|Elegy to the Spanish Republic No. 110, Robert Motherwell 1971|
These market circumstances have unfortunately coincided with a situation in which scholars and foundations that make decisions about authenticity feel increasingly constrained by legal threats from people who own or are selling fakes. So while the number of fakes in the marketplace is dramatically increasing, an important means for assuring the veracity of artists’ works has been disappearing. Several scholars and foundations are ceasing to authenticate works because they are afraid of lawsuits, and such fears have even constrained the way scholars communicate with each other.
Back in 2008, after the Motherwell catalogue raisonné project suspected that a number of “Spanish Elegy” paintings were forgeries, I had ample occasion to observe how pressure can be effectively put on scholars who believe a painting is inauthentic in order to constrain them from saying so publicly. When I contacted scholars who were engaged in research on some of the other artists whose works were supposed to be in Rosales’s collection, many declined to discuss their opinions about those works; and the ones who did so usually insisted on speaking off the record.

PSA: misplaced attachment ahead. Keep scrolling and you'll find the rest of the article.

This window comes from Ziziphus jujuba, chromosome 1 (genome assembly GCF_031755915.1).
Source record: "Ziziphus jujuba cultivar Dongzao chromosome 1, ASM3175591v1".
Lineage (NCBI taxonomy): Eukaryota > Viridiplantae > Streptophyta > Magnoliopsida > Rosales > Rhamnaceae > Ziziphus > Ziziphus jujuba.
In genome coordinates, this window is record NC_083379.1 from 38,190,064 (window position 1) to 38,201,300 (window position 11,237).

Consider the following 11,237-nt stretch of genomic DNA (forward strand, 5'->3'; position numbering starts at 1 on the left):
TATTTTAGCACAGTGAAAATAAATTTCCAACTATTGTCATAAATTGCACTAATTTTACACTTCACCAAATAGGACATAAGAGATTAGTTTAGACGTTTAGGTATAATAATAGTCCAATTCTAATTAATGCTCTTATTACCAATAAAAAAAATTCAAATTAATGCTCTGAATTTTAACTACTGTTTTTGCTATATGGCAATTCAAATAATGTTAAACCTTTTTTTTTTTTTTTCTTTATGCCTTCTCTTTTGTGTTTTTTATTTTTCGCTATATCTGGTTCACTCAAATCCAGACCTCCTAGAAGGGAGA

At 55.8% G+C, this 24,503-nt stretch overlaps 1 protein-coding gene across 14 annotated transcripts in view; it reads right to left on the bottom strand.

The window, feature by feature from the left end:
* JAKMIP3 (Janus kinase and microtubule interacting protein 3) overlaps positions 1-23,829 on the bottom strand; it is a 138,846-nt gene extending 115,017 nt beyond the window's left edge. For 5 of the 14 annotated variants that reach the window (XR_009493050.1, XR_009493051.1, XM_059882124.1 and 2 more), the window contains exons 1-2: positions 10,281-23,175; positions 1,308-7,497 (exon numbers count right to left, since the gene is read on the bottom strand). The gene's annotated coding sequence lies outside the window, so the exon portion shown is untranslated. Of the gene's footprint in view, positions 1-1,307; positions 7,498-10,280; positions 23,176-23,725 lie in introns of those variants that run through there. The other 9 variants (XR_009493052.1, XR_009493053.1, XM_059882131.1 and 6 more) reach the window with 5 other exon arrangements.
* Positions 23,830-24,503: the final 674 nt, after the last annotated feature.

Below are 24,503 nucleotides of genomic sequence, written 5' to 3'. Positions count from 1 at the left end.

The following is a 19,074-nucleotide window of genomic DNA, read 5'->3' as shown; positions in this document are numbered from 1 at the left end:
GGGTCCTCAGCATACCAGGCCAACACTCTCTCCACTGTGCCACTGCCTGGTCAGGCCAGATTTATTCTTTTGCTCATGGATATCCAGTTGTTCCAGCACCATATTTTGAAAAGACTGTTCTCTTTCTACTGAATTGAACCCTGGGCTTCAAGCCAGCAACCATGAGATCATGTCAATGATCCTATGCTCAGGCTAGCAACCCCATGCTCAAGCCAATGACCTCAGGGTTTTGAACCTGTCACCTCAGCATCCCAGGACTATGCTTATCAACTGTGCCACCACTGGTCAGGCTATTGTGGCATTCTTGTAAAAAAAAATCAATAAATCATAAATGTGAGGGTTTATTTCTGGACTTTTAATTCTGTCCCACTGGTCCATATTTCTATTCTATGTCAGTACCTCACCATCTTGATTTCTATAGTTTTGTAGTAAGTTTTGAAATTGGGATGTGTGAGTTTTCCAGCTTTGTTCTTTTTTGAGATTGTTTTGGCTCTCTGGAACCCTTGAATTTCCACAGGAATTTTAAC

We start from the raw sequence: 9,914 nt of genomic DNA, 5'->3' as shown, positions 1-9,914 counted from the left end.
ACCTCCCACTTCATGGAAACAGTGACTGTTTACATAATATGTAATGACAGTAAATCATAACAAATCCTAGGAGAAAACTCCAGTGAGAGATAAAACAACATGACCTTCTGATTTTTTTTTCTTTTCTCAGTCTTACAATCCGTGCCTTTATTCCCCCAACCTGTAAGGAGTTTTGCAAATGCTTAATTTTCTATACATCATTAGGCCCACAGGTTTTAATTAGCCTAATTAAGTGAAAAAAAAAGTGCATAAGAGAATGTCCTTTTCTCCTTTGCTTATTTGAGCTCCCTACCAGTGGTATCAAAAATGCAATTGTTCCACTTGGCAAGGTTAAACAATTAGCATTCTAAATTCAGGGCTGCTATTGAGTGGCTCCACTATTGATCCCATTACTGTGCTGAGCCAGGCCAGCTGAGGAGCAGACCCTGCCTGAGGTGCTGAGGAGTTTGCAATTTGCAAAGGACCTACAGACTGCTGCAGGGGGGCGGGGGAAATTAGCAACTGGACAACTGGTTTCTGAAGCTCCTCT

It was not until injured parties came forward—that is, people who had spent significant amounts of money on works that did not pass the scrutiny of either connoisseurship or forensic testing—and the press picked up the story that scholars became (cautiously) more open about what they thought of those works.
- Jack Flam, Break the silence over fakes, The Art Newspaper, April 12, 2012, http://www.theartnewspaper.com/articles/Break-the-silence-over-fakes/26124 .